Animal protectionists know all too well that animals like Cecil are rarely named, rarely seen as individuals with lives of their own that they want to continue living. Instead, animals are discussed in numbers; over 115 million animals are used in experimentation each year, 56 billion (not including fish) are killed for food each year, and 600 lions like Cecil are killed for “sport” each year. They are discussed in terms of their utility to humans – they are our test subjects, they are our burgers, they are our entertainment. When an animal is a number, they become easier to exploit. And yet, when we allow ourselves to look, to really look, at the individuals, we find an empathy for them that perhaps we didn’t even know we had. Suddenly, we see them for what they are – sentient beings who have families and lives. And when those sentient beings are hurt or killed, we are affected, we are outraged and we demand action.
For once, it seems the tables are turned. This week, a lion named Cecil became something more than a number and the world mourned and a boy named Lion became little more than a number as his life was taken away.
But, although the majority of our team is made up of Palestinians, and Palestinian animal rights activists at that, whilst recognizing that there is a huge amount of suffering and death in the world which never gets the attention that it warrants, we do not want to condemn the empathy and compassion which has been triggered worldwide over the death of Cecil. We don’t want to make people feel that their concern for a lion is unwarranted or misguided. If fewer lions are killed in the future then that is a wonderful thing. We want to encourage people to look at all lions, indeed all animals (human and otherwise) as individuals who have lives worth living. We want to see an expansion of that empathy and compassion; and we don’t believe that this will be achieved by condemning people for their genuine concern and upset and telling them that they are focused on the wrong thing.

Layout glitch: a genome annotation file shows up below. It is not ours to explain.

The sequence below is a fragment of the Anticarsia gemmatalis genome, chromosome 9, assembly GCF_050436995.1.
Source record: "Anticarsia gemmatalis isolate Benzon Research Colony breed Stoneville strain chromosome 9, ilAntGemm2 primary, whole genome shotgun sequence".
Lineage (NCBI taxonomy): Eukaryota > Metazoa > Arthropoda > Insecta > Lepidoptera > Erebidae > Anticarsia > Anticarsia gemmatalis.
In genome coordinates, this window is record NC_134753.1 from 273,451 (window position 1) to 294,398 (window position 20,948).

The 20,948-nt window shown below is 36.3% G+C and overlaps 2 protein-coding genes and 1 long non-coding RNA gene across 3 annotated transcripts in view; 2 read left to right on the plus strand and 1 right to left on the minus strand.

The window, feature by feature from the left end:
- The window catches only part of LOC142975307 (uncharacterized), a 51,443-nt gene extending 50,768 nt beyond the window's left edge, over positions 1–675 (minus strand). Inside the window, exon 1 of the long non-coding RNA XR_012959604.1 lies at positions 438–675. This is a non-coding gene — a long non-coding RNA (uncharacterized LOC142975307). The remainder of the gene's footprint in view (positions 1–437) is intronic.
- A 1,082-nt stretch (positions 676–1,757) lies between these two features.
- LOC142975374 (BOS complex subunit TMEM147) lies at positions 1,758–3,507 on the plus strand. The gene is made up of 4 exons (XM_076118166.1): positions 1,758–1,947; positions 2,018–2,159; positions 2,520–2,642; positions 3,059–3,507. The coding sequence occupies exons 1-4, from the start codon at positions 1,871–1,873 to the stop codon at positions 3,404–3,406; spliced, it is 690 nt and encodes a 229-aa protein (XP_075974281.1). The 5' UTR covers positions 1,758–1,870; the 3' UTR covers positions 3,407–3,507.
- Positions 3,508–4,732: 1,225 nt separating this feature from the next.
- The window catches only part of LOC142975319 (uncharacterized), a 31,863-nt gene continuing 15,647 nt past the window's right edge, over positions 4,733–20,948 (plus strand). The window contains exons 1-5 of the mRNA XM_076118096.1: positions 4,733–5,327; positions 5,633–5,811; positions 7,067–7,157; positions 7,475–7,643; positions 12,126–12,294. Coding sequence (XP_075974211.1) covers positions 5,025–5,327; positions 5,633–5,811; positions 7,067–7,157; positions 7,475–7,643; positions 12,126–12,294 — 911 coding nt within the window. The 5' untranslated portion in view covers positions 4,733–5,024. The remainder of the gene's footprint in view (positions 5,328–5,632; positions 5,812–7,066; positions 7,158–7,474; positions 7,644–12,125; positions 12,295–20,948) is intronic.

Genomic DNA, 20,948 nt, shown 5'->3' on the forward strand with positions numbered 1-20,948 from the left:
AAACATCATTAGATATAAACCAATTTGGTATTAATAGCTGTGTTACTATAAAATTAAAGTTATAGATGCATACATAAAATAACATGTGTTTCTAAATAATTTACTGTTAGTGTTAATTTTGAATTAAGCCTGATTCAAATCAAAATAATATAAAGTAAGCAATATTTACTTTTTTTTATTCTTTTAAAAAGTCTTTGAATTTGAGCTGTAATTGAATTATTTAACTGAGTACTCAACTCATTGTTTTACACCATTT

What can we learn from this?
What many Palestinians who have had their lives taken away from them have in common with the way in which non-human animals are treated is that, to the outside world, they are often viewed as numbers. We know that over 2,200 people (mostly civilians) were killed in the bombardment of Gaza last year, but few of us know the names of those people. But, as we have seen with Cecil, when we look beyond the numbers and seek the individual, this awakes in us a compassion and concern that can spread around the world and create meaningful change. Put simply, it can save lives.
So rather than condemn those people speaking out for Cecil, let us congratulate them for seeing beyond the numbers. Let us keep talking of those individuals whose names and lives are absent in the news, and on social media. Let us tell their stories. Let us demonstrate that every lion, every animal and every human being has a life worth living. Let us remember a lion named Cecil and a boy named Lion – giving both of these lives cut so tragically short the respect and attention they deserve.
We would like to thank Laith’s family for granting permission for this article to be published.